# Projective range

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In mathematics, a projective range is a set of points in projective geometry considered in a unified fashion. A projective range may be a projective line or a conic. A projective range is the dual of a pencil of lines on a given point. For instance, a correlation interchanges the points of a projective range with the lines of a pencil. A projectivity is said to act from one range to another, though the two ranges may coincide as sets. Mathematics includes the study of such topics as quantity, structure (algebra), space (geometry), and change. It has no generally accepted definition. Projective geometry is a topic in mathematics. It is the study of geometric properties that are invariant with respect to projective transformations. This means that, compared to elementary geometry, projective geometry has a different setting, projective space, and a selective set of basic geometric concepts. The basic intuitions are that projective space has more points than Euclidean space, for a given dimension, and that geometric transformations are permitted that transform the extra points to Euclidean points, and vice versa. In geometry, a real projective line is an extension of the usual concept of line that has been historically introduced to solve a problem set by visual perspective: two parallel lines do not intersect but seem to intersect "at infinity". For solving this problem, points at infinity have been introduced, in such a way that in a real projective plane, two distinct projective lines meet in exactly one point. The set of these points at infinity, the "horizon" of the visual perspective in the plane, is a real projective line. It is the circle of directions emanating from an observer situated at any point, with opposite points identified. A model of the real projective line is the projectively extended real line. Drawing a line to represent the horizon in visual perspective, an additional point at infinity is added to represent the collection of lines parallel to the horizon.

A projective range expresses projective invariance of the relation of projective harmonic conjugates. Indeed, three points on a projective line determine a fourth by this relation. Application of a projectivity to this quadruple results in four points likewise in the harmonic relation. Such a quadruple of points is termed a harmonic range. In 1940 Julian Coolidge described this structure and identified its originator: In projective geometry, the harmonic conjugate point of an ordered triple of points on the real projective line is defined by the following construction: Julian Lowell Coolidge was an American mathematician, historian and a professor and chairman of the Harvard University Mathematics Department.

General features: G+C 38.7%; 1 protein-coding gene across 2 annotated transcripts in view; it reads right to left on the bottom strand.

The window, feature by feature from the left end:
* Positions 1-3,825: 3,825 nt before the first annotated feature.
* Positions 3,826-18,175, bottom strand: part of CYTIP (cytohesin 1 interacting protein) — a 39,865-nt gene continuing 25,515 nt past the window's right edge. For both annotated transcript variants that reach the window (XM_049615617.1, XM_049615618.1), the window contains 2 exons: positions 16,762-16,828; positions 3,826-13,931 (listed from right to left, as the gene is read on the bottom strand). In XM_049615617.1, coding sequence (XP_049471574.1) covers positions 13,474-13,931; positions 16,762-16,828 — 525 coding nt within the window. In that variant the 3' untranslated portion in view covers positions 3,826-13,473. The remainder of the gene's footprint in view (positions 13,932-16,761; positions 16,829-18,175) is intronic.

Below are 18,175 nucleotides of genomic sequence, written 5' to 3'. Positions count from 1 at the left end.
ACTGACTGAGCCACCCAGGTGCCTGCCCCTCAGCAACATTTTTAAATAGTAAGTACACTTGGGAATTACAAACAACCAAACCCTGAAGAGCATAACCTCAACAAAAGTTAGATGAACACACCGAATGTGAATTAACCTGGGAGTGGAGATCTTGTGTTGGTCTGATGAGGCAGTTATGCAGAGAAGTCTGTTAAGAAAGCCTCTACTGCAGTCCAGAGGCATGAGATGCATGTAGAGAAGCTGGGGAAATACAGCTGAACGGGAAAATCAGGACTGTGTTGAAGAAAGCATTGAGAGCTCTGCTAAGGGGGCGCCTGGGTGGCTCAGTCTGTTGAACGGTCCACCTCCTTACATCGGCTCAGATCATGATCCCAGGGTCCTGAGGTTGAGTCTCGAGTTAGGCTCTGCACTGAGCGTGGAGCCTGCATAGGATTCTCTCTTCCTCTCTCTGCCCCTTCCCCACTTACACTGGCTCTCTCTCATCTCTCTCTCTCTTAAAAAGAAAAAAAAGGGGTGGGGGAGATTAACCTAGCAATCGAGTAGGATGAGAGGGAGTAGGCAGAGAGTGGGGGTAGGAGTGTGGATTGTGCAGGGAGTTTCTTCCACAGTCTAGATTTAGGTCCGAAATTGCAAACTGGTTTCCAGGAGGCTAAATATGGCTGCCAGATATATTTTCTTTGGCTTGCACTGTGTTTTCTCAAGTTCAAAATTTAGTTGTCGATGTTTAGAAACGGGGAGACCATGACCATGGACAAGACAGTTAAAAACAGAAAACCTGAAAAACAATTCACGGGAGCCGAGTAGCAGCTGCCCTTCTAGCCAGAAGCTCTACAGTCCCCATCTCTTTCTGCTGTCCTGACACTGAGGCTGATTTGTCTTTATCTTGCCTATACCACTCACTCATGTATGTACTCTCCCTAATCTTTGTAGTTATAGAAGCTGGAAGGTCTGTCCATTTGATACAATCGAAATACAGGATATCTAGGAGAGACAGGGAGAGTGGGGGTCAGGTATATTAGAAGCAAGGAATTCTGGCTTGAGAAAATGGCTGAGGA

Two fundamental one-dimensional forms such as point ranges, pencils of lines, or of planes are defined as projective, when their members are in one-to-one correspondence, and a harmonic set of one ... corresponds to a harmonic set of the other. ... If two one-dimensional forms are connected by a train of projections and intersections, harmonic elements will correspond to harmonic elements, and they are projective in the sense of Von Staudt.

## Conic ranges

When a conic is chosen for a projective range, and a particular point E on the conic is selected as origin, then addition of points may be defined as follows: 

Let A and B be in the range (conic) and AB the line connecting them. Let L be the line through E and parallel to AB. The "sum of points A and B", A + B, is the intersection of L with the range.[ citation needed ]

The circle and hyperbola are instances of a conic and the summation of angles on either can be generated by the method of "sum of points", provided points are associated with angles on the circle and hyperbolic angles on the hyperbola. A circle is a shape consisting of all points in a plane that are a given distance from a given point, the centre; equivalently it is the curve traced out by a point that moves in a plane so that its distance from a given point is constant. The distance between any point of the circle and the centre is called the radius. This article is about circles in Euclidean geometry, and, in particular, the Euclidean plane, except where otherwise noted. In mathematics, a hyperbola is a type of smooth curve lying in a plane, defined by its geometric properties or by equations for which it is the solution set. A hyperbola has two pieces, called connected components or branches, that are mirror images of each other and resemble two infinite bows. The hyperbola is one of the three kinds of conic section, formed by the intersection of a plane and a double cone. If the plane intersects both halves of the double cone but does not pass through the apex of the cones, then the conic is a hyperbola. In plane geometry, an angle is the figure formed by two rays, called the sides of the angle, sharing a common endpoint, called the vertex of the angle. Angles formed by two rays lie in a plane, but this plane does not have to be a Euclidean plane. Angles are also formed by the intersection of two planes in Euclidean and other spaces. These are called dihedral angles. Angles formed by the intersection of two curves in a plane are defined as the angle determined by the tangent rays at the point of intersection. Similar statements hold in space, for example, the spherical angle formed by two great circles on a sphere is the dihedral angle between the planes determined by the great circles.